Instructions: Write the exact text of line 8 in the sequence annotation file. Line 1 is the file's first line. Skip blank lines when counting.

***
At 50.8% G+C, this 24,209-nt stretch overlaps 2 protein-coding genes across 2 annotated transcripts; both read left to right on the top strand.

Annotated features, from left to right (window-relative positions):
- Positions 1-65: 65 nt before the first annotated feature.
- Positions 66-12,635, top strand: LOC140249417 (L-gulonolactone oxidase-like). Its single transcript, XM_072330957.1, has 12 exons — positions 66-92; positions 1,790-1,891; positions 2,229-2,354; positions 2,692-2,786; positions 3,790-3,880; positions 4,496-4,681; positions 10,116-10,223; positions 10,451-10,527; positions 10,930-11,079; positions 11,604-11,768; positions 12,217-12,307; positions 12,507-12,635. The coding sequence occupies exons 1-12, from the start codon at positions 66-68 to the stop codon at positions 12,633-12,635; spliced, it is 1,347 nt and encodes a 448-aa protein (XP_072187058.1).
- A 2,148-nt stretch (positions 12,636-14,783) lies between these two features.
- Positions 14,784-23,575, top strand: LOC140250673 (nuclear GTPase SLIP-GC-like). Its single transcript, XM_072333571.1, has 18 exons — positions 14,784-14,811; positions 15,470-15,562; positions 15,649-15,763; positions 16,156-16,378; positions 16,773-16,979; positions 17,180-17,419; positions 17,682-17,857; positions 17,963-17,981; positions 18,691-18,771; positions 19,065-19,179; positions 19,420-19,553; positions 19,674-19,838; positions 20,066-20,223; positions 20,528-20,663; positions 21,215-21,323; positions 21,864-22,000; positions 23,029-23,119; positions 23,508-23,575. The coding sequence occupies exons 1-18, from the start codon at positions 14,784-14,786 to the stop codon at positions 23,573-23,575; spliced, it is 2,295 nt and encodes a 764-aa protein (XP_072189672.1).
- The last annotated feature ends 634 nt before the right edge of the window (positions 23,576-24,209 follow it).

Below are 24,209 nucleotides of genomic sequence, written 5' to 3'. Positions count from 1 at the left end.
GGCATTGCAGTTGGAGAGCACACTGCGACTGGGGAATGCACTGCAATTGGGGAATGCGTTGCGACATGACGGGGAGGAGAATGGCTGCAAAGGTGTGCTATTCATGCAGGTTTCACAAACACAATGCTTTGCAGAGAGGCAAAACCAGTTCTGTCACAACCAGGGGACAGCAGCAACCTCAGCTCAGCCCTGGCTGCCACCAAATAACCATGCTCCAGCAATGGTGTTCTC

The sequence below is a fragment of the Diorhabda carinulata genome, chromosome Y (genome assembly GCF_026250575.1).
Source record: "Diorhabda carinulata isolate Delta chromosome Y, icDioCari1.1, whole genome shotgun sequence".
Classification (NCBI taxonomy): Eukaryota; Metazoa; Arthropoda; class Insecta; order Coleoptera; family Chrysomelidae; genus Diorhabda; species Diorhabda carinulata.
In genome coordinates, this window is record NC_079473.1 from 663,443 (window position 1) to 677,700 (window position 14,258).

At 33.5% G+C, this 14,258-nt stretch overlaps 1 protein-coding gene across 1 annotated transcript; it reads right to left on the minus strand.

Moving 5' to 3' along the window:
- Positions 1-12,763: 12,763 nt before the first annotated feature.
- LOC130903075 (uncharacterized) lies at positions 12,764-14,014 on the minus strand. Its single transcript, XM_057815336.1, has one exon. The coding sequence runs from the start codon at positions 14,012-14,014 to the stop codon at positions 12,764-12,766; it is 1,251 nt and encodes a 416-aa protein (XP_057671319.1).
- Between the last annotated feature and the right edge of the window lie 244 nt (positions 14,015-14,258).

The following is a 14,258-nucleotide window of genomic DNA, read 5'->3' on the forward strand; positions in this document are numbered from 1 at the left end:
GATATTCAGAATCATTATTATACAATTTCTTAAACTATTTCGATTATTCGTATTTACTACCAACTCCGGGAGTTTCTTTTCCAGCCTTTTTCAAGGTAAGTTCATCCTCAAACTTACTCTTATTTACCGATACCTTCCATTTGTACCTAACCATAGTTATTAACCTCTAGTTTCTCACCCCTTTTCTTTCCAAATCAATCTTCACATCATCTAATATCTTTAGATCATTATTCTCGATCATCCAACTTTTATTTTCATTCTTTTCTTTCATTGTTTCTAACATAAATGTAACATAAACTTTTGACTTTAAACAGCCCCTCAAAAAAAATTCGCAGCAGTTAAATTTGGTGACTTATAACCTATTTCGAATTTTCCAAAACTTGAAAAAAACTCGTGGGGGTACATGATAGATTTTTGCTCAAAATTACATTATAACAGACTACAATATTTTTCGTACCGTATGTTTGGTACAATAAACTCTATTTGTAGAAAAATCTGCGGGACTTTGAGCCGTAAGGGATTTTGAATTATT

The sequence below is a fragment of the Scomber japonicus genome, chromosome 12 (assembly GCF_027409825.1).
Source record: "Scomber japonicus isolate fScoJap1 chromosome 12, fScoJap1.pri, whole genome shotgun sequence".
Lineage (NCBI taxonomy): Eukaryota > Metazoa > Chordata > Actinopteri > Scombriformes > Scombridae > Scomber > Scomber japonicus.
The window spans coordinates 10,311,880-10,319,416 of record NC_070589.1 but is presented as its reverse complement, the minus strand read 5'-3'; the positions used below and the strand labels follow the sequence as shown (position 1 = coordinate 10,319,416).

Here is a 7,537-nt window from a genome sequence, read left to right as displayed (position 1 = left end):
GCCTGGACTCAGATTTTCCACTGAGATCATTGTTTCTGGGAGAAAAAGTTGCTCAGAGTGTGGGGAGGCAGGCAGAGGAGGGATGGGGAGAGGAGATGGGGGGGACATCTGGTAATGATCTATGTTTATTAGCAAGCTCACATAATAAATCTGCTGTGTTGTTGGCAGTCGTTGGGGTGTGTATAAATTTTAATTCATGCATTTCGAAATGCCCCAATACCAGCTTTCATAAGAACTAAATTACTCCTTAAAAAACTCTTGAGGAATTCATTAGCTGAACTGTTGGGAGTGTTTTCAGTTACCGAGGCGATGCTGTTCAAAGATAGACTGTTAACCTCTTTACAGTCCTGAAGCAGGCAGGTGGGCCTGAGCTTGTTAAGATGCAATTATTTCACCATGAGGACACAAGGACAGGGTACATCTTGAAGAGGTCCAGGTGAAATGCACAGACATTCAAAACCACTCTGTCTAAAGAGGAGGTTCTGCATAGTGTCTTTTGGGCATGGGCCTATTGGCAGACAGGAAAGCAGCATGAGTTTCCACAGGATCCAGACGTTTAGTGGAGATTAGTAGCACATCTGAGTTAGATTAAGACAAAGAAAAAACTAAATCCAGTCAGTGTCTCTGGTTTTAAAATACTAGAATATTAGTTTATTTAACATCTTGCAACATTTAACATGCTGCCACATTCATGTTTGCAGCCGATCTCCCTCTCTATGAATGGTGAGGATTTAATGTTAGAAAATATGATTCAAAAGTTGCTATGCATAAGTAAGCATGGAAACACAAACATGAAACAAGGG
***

Below are 24,209 nucleotides of genomic sequence, written 5' to 3'. Positions count from 1 at the left end.